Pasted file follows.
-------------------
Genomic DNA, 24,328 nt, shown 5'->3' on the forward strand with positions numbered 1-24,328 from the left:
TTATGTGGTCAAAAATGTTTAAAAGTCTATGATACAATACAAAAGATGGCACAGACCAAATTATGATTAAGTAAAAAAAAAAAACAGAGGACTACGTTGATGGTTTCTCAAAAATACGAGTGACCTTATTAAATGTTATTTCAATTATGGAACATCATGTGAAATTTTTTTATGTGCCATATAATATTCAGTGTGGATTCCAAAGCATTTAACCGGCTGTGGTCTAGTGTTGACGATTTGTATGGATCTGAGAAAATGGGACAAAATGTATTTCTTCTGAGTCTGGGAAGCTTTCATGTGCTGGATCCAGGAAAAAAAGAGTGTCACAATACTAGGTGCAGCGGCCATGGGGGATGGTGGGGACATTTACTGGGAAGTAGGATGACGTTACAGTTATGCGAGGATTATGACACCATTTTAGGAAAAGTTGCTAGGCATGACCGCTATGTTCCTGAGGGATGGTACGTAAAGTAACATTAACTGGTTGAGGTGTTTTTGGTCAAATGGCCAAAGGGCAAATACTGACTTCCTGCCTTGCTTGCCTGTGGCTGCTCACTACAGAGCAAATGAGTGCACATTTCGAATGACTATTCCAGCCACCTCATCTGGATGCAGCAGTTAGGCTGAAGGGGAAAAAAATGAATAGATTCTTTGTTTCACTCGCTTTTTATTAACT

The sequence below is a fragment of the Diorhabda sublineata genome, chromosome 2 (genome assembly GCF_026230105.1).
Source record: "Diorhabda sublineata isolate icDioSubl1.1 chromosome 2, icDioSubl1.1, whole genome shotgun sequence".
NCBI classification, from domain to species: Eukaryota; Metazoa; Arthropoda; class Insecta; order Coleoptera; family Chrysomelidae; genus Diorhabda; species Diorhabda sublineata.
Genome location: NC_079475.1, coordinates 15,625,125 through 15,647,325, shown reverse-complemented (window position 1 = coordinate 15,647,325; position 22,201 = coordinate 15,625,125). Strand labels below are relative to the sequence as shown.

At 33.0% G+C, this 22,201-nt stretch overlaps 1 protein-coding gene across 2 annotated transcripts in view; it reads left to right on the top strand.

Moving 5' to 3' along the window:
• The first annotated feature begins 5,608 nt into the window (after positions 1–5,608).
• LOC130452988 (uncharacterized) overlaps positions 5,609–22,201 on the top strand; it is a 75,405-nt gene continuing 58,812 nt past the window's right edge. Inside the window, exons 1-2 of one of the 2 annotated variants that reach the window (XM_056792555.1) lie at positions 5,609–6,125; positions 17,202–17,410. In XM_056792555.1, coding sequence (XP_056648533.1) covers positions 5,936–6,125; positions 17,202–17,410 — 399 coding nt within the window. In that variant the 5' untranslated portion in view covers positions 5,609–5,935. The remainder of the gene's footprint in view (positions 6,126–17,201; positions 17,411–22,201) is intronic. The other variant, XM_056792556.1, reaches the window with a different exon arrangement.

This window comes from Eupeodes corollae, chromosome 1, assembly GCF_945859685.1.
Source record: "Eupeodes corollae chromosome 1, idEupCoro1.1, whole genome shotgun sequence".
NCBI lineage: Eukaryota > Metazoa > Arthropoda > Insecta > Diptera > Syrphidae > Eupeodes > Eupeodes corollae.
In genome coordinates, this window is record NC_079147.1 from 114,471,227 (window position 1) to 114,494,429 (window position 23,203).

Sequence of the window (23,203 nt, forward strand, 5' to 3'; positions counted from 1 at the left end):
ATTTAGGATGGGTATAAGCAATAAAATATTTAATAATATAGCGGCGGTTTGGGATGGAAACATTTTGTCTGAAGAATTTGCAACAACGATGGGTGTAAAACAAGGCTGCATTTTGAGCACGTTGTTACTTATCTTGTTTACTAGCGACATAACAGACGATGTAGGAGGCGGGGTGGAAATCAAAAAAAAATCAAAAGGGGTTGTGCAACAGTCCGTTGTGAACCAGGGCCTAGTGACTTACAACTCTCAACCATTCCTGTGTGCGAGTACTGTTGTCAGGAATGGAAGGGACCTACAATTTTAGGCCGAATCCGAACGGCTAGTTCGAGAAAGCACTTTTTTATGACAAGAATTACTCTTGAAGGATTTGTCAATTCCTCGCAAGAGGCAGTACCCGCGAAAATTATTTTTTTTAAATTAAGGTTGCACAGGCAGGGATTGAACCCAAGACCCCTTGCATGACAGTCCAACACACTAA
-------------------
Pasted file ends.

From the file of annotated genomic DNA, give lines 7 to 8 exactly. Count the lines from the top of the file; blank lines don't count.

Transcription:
At 33.0% G+C, this 22,201-nt stretch overlaps 1 protein-coding gene across 2 annotated transcripts in view; it reads left to right on the top strand.

Moving 5' to 3' along the window: